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Colorado Flash Floods Kill Three People
Three people have died after flash floods hit northern Colorado, triggering rock slides and prompting evacuations.
High waters are preventing search and rescue teams from reaching stranded residents and motorists in Boulder and nearby mountain communities.
The flooding has washed away at least three buildings in the mountains and caused cars to plunge into rushing water after a road collapsed in suburban Denver.
Boulder County Sheriff Joe Pelle said two people have died in his county.
Colorado Springs spokeswoman Kim Melchor said officers carrying out flood patrols also found a body in the water in El Paso County.
In Lafayette, east of Boulder, rescue crews pulled people from cars washed off the road.
Volunteers are trying to help stranded people until emergency crews can arrive because many roads are impassable because of high waters and debris.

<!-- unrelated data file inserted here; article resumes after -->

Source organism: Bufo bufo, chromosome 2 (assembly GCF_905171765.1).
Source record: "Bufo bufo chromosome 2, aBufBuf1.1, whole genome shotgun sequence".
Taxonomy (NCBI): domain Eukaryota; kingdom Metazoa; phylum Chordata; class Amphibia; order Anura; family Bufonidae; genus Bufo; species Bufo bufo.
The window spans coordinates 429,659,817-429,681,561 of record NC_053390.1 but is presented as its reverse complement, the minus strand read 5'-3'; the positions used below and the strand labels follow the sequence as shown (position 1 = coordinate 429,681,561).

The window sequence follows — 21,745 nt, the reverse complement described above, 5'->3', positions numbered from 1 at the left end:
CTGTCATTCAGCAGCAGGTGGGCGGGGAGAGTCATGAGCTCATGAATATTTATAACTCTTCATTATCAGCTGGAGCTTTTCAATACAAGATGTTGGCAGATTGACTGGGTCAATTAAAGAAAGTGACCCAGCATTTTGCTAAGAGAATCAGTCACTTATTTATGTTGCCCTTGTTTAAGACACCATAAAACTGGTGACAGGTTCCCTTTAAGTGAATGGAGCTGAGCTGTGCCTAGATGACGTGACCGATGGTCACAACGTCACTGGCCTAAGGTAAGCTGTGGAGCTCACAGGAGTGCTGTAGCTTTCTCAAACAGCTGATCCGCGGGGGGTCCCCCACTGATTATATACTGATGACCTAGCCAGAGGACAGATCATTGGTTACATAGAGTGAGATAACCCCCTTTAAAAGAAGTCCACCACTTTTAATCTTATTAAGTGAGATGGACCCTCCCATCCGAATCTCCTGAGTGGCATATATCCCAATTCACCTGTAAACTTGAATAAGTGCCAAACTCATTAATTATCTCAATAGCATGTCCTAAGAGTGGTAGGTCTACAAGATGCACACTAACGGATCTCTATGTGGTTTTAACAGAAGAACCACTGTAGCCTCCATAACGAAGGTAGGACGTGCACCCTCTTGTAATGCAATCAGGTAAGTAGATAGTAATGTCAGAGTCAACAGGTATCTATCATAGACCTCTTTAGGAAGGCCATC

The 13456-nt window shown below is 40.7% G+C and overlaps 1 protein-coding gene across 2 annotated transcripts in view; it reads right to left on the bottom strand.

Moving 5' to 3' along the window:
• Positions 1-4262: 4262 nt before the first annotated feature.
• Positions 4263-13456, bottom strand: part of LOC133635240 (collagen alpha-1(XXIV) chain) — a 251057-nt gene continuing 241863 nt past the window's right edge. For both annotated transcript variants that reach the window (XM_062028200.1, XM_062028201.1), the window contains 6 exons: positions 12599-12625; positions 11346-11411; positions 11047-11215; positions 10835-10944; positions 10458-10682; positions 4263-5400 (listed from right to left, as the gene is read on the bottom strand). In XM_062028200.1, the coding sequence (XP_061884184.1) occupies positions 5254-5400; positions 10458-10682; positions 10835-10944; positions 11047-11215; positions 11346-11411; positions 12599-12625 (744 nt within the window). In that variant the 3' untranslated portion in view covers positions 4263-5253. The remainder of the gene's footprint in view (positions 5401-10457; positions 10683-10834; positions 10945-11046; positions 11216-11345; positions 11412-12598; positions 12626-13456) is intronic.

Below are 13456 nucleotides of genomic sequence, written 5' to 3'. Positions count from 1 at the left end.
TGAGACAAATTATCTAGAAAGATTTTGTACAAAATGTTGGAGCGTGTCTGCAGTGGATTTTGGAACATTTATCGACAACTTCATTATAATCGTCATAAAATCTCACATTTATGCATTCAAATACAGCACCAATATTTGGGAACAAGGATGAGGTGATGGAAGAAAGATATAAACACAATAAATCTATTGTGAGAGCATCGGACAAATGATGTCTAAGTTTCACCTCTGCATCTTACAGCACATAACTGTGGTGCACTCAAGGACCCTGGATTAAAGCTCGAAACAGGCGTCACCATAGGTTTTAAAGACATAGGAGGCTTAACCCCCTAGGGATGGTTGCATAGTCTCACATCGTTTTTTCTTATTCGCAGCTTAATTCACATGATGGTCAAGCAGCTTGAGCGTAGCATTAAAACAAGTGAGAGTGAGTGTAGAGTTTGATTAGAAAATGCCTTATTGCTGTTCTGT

Officials issued a recorded message telling residents to "seek higher ground immediately".
Larimer County Sheriff's office said on Thursday that the Meadow Lake Dam had broken.
A tweet from the office said: "The amount of water from broken Meadow Lake Dam is believed to be relatively small. Trying to determine what impact might be."
Gabrielle Boerkircher, a spokesman for Jamestown's emergency management division, said: "It's been raining for the last three days now.
"But the worst started early in the morning on September 11 and hasn't stopped yet."
A mandatory evacuation order is in place for Jamestown, with hundreds of people elsewhere in the county voluntarily going to shelters.
Some 400 people at Boulder's University of Colorado have also evacuated, with officials saying water had leaked into all the buildings including its main library.
Meteorologist Bob Kleyla says a 20ft (6m) wall of water was reported in a canyon north of Boulder.